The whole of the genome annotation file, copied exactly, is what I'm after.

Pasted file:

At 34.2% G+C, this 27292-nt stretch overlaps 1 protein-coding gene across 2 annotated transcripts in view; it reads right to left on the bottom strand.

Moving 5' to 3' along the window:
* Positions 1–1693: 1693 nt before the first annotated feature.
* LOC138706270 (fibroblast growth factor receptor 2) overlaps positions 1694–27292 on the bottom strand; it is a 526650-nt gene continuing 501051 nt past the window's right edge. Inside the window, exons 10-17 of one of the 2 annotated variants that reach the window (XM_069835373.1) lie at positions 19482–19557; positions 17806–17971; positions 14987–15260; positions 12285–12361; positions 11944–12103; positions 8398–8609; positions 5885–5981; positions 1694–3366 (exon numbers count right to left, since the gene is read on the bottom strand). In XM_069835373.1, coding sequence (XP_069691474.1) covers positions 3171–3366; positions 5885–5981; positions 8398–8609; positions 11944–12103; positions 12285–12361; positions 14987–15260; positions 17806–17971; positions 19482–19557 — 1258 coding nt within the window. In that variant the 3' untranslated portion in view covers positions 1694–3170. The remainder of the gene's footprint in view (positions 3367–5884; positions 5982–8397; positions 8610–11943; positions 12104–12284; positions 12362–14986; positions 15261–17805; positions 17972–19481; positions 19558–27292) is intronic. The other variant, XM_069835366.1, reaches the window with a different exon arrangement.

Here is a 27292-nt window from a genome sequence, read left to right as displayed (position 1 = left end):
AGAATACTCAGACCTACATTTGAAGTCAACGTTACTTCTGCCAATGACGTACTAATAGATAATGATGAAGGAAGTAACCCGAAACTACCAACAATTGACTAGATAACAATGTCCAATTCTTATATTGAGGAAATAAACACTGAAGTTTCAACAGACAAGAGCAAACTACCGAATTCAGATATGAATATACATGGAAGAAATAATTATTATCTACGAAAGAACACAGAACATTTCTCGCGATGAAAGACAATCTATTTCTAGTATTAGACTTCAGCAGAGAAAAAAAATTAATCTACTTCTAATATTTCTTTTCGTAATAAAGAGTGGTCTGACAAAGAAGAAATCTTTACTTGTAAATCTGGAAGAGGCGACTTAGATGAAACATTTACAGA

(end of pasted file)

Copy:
At 34.2% G+C, this 27292-nt stretch overlaps 1 protein-coding gene across 2 annotated transcripts in view; it reads right to left on the bottom strand.

Moving 5' to 3' along the window:
* Positions 1–1693: 1693 nt before the first annotated feature.
* LOC138706270 (fibroblast growth factor receptor 2) overlaps positions 1694–27292 on the bottom strand; it is a 526650-nt gene continuing 501051 nt past the window's right edge. Inside the window, exons 10-17 of one of the 2 annotated variants that reach the window (XM_069835373.1) lie at positions 19482–19557; positions 17806–17971; positions 14987–15260; positions 12285–12361; positions 11944–12103; positions 8398–8609; positions 5885–5981; positions 1694–3366 (exon numbers count right to left, since the gene is read on the bottom strand). In XM_069835373.1, coding sequence (XP_069691474.1) covers positions 3171–3366; positions 5885–5981; positions 8398–8609; positions 11944–12103; positions 12285–12361; positions 14987–15260; positions 17806–17971; positions 19482–19557 — 1258 coding nt within the window. In that variant the 3' untranslated portion in view covers positions 1694–3170. The remainder of the gene's footprint in view (positions 3367–5884; positions 5982–8397; positions 8610–11943; positions 12104–12284; positions 12362–14986; positions 15261–17805; positions 17972–19481; positions 19558–27292) is intronic. The other variant, XM_069835366.1, reaches the window with a different exon arrangement.

Here is a 27292-nt window from a genome sequence, read left to right as displayed (position 1 = left end):
AGAATACTCAGACCTACATTTGAAGTCAACGTTACTTCTGCCAATGACGTACTAATAGATAATGATGAAGGAAGTAACCCGAAACTACCAACAATTGACTAGATAACAATGTCCAATTCTTATATTGAGGAAATAAACACTGAAGTTTCAACAGACAAGAGCAAACTACCGAATTCAGATATGAATATACATGGAAGAAATAATTATTATCTACGAAAGAACACAGAACATTTCTCGCGATGAAAGACAATCTATTTCTAGTATTAGACTTCAGCAGAGAAAAAAAATTAATCTACTTCTAATATTTCTTTTCGTAATAAAGAGTGGTCTGACAAAGAAGAAATCTTTACTTGTAAATCTGGAAGAGGCGACTTAGATGAAACATTTACAGA